“Yet thou, eternal, lonely wanderer, Who, thoughtful, lookest on this earthly scene, Must surely understand What all our sighs and sufferings mean; What means this death, This colour from our cheeks that fades, This passing from the earth, and losing sight Of every dear, familiar scene. Well must thou comprehend The reason of these things; must see The good the morning and the evening bring; Thou knowest, thou, what love it is That brings sweet smiles unto the face of spring; The meaning of the Summer’s glow, And of the Winter’s frost and snow, And of the silent, endless flight of time. A thousand things to thee their secrets yield, That from this simple shepherd are concealed.”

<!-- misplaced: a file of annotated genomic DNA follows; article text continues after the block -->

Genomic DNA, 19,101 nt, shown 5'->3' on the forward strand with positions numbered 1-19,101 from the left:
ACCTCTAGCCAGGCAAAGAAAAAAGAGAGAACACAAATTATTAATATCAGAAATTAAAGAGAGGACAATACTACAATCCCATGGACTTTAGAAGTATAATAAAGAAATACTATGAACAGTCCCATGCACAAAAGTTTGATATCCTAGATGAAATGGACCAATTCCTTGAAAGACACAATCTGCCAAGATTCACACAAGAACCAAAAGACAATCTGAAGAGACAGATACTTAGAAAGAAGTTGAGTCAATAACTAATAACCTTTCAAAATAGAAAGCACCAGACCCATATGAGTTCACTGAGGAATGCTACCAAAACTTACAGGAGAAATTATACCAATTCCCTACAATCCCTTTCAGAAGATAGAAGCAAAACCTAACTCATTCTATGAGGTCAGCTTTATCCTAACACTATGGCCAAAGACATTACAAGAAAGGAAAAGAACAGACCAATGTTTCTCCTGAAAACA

“- You’ll find another.”
- God! Banish the thought. Why don’t you tell me that ‘if the girl had been worth having she’d have waited for you’?
- No, sir, the girl really worth having won’t wait for anybody.”—F. Scott Fitzgerald (via onenightstan)